Everyday 1930s London Captured In These Remarkable Photos Leave a comment



Everyday 1930s London Captured In These Remarkable Photos

A barrister enjoys a break at Middle Temple Hall

“THIS book seems to me decidedly the best introduction to London that one could give to a friend from abroad. But he might reasonably complain that the warnings it contains are inadequate, that there is no other great city which so turns its back upon foreign visitors — food which is either expensive or tasteless, only one outdoor restaurant, two cafés (both remarkably ugly), and no night life except for the very rich.”

Lonely Planet this ain’t. Yet this inauspicious preface to Paul Cohen-Portheim’s 1935 work, The Spirit of London, indicates the candid picture the author paints of the capital.

London Bridge at rush hour. “I find the City a cheerful place in spite of its predominant greyness; it looks so solidly prosperous, so immensely busy, and withal not at all hysterical. It is not even really rushed at “rush hours,” it is just an uninterrupted but calm stream, and it is most fascinating to watch the human masses pouring into this cramped receptacle from railway and tube-stations and over the bridges, or to see it being drained. Certainly no other European capital knows such immense crowding and traffic, nor does it know such uncanny emptiness and quiet as that of the City at night or on Sundays.”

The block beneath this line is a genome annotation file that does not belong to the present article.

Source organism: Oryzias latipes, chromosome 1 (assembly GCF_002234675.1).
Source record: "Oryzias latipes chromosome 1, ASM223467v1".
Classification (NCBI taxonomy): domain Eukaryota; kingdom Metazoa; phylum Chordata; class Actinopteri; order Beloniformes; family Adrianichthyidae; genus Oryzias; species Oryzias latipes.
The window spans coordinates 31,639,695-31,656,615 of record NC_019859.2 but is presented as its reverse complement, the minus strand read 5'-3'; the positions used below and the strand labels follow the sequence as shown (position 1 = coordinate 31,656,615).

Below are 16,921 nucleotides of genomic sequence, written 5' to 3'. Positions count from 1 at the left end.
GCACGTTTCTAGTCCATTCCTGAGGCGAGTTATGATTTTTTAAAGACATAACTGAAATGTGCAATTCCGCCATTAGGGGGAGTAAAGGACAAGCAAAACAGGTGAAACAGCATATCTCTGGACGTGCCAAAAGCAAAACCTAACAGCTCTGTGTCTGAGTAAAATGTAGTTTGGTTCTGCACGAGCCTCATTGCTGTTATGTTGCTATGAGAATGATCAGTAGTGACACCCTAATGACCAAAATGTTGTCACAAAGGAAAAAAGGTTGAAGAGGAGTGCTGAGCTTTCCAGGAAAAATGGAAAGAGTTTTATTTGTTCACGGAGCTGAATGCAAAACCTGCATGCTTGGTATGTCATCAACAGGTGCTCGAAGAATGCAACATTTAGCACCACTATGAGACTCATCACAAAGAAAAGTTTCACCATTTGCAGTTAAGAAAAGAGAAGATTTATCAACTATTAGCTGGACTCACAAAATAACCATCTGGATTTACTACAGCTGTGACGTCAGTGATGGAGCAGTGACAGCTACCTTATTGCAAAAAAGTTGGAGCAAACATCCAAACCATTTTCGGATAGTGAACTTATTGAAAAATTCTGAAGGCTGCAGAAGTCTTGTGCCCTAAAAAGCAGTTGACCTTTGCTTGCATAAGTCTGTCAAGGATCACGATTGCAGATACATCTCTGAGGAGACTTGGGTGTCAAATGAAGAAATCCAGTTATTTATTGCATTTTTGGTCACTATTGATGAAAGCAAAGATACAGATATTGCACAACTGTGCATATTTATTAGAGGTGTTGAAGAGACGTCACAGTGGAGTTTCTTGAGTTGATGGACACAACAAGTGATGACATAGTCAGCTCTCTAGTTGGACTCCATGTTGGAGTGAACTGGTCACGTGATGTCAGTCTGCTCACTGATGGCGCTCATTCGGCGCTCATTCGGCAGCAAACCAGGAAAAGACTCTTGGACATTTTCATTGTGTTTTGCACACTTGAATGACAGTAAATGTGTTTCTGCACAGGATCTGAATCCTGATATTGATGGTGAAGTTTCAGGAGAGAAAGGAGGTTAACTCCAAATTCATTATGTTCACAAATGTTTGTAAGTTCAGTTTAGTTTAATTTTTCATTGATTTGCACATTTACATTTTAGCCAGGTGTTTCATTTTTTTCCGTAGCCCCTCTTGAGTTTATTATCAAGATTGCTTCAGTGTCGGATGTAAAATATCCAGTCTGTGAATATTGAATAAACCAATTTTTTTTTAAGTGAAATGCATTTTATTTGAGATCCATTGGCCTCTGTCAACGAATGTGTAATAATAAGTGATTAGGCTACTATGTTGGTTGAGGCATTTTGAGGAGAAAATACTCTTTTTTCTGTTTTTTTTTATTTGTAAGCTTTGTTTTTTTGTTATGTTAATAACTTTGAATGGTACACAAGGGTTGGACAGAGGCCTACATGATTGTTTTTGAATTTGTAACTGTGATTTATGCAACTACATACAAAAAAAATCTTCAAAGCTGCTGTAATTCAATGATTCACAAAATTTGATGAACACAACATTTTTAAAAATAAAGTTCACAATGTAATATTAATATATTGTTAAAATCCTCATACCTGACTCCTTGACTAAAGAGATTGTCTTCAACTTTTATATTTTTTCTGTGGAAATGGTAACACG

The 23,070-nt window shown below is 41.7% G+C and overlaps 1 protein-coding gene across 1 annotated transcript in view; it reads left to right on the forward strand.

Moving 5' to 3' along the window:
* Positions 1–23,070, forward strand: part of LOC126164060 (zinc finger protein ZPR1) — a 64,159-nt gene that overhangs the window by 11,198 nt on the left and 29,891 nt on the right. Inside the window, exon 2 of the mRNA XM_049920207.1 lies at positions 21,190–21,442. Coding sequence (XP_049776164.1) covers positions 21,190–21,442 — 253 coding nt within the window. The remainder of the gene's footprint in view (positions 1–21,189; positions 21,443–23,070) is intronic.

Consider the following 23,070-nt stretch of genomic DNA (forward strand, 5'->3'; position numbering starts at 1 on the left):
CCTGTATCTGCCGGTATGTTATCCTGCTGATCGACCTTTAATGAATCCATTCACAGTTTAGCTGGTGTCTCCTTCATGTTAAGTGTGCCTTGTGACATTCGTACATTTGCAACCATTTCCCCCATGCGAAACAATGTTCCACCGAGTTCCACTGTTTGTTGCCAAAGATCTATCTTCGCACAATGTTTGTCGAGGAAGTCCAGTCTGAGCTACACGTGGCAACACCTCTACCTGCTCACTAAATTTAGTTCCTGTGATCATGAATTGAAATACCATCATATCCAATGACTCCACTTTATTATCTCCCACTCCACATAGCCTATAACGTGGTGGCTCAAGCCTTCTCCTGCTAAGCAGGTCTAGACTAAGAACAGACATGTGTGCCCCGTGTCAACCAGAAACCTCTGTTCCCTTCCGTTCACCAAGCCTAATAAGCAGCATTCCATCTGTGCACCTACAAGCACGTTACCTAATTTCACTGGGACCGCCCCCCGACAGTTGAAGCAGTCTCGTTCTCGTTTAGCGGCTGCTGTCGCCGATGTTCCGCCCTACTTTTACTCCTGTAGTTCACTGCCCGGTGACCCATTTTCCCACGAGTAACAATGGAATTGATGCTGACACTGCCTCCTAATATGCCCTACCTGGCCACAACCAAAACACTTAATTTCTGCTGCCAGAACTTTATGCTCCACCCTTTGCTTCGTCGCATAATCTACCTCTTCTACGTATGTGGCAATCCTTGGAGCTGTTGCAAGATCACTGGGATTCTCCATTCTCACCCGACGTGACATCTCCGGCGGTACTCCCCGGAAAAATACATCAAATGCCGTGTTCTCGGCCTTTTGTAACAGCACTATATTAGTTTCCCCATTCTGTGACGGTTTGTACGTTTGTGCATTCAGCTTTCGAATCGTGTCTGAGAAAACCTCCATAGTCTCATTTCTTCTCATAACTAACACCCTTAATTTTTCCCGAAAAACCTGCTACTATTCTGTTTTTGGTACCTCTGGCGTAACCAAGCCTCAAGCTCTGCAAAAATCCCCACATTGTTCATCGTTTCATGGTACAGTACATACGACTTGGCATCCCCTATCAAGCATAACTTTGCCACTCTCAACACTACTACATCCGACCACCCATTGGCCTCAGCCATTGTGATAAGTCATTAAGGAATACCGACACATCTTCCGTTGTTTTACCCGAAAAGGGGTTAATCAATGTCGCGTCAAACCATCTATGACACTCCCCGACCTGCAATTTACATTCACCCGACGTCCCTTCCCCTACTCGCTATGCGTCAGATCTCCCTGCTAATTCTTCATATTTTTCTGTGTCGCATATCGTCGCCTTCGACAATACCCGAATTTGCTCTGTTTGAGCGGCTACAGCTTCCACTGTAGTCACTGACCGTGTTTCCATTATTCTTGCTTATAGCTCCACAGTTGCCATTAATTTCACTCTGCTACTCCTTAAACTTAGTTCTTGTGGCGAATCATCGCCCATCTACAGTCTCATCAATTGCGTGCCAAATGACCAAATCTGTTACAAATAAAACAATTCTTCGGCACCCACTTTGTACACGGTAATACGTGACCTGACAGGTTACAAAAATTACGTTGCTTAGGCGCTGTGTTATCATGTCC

The book is now republished in a new edition by Batsford, with a foreword by Simon Jenkins, who says of Cohen-Portheim’s observations: “The more valuable is a work that does not pretend to be a guide but is rather one man’s observation of London at a single moment in time.

“I know of few books that leave a more vivid impression of the city I love.”

“Fleet Street traverses a maze full of hidden surprises. The Temple and Lincoln’s Inn and Dr. ]ohnson’s house and the Old Cheshire Cheese and St. Bride’s, with the most astonishing of Wren’s steeples, are but a few of them… The papers of all the English-speaking world have their offices here and in the streets, alleys, courts, and passages all around it; it is the acropolis of the printing-press. It manages to look mediaeval, though nearly all its houses are new, and it ends in a burst of glory with the finest view of St. Paul’s rising on Ludgate Hill.”

Alongside the author’s remarks on workaday London life (some of which, we must point out, use derogatory language from the time), are wonderful images of Londoners being Londoners — captured by various photographers.

Here’s a selection of those images, twinned with excerpts from the book.

Cup final spectators heading back up north. “Every Saturday from the last in August to the first in May the matches attract enormous crowds, but the great finals at the end surpass them all. Football is the game of the masses, so it need take no notice of the ‘Season.'”

Wimbledon before the roofs were fitted. “London is crowded for Ascot — where the smart show off their dresses and the smartest may do this in the Royal Enclosure — the Horse Show, the Aldershot
Tattoo, and the Wimbledon tennis tournament, comparatively new but firmly established in the calendar of traditional sport.”